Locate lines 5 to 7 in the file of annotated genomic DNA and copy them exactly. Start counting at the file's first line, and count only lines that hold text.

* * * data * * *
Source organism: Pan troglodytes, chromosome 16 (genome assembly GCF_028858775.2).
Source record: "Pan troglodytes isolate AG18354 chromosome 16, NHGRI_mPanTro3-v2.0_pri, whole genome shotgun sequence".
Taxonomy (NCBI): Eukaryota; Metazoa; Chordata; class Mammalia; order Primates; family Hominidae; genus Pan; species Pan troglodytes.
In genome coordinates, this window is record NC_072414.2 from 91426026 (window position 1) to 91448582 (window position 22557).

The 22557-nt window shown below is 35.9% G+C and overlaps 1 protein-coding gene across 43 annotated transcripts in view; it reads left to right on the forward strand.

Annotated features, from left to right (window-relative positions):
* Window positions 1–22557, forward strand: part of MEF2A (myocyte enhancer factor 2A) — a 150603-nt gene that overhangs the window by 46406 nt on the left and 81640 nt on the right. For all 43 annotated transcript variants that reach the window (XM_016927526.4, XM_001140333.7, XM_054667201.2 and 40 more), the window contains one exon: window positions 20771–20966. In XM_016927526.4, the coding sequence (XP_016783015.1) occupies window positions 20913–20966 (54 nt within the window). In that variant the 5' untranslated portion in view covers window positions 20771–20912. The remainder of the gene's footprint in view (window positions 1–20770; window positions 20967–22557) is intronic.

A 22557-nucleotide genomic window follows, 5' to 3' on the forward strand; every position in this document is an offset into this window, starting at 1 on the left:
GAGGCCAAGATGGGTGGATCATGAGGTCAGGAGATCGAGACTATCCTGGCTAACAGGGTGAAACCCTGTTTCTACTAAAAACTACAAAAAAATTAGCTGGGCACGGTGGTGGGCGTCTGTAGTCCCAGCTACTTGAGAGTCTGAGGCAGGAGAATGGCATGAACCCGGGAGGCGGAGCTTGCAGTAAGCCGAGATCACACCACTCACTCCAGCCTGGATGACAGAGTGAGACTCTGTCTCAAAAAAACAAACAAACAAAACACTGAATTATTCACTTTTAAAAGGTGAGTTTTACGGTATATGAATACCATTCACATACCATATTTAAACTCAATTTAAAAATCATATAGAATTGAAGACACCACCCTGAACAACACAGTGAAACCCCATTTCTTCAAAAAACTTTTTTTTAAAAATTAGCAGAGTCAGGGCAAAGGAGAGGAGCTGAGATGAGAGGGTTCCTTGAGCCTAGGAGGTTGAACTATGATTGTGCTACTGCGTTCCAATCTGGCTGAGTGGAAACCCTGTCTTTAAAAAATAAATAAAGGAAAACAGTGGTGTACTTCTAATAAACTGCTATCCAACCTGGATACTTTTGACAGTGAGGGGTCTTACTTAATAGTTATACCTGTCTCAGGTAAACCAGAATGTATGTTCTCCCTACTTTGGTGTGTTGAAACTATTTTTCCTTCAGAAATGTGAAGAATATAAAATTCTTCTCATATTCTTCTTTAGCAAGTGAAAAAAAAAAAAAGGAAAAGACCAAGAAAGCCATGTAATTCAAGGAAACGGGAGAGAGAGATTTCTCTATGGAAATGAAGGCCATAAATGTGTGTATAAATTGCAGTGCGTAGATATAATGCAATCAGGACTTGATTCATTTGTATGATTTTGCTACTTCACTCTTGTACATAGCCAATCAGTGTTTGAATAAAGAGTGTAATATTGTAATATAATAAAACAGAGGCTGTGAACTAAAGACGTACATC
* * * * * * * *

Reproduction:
The 22557-nt window shown below is 35.9% G+C and overlaps 1 protein-coding gene across 43 annotated transcripts in view; it reads left to right on the forward strand.

Annotated features, from left to right (window-relative positions):
* Window positions 1–22557, forward strand: part of MEF2A (myocyte enhancer factor 2A) — a 150603-nt gene that overhangs the window by 46406 nt on the left and 81640 nt on the right. For all 43 annotated transcript variants that reach the window (XM_016927526.4, XM_001140333.7, XM_054667201.2 and 40 more), the window contains one exon: window positions 20771–20966. In XM_016927526.4, the coding sequence (XP_016783015.1) occupies window positions 20913–20966 (54 nt within the window). In that variant the 5' untranslated portion in view covers window positions 20771–20912. The remainder of the gene's footprint in view (window positions 1–20770; window positions 20967–22557) is intronic.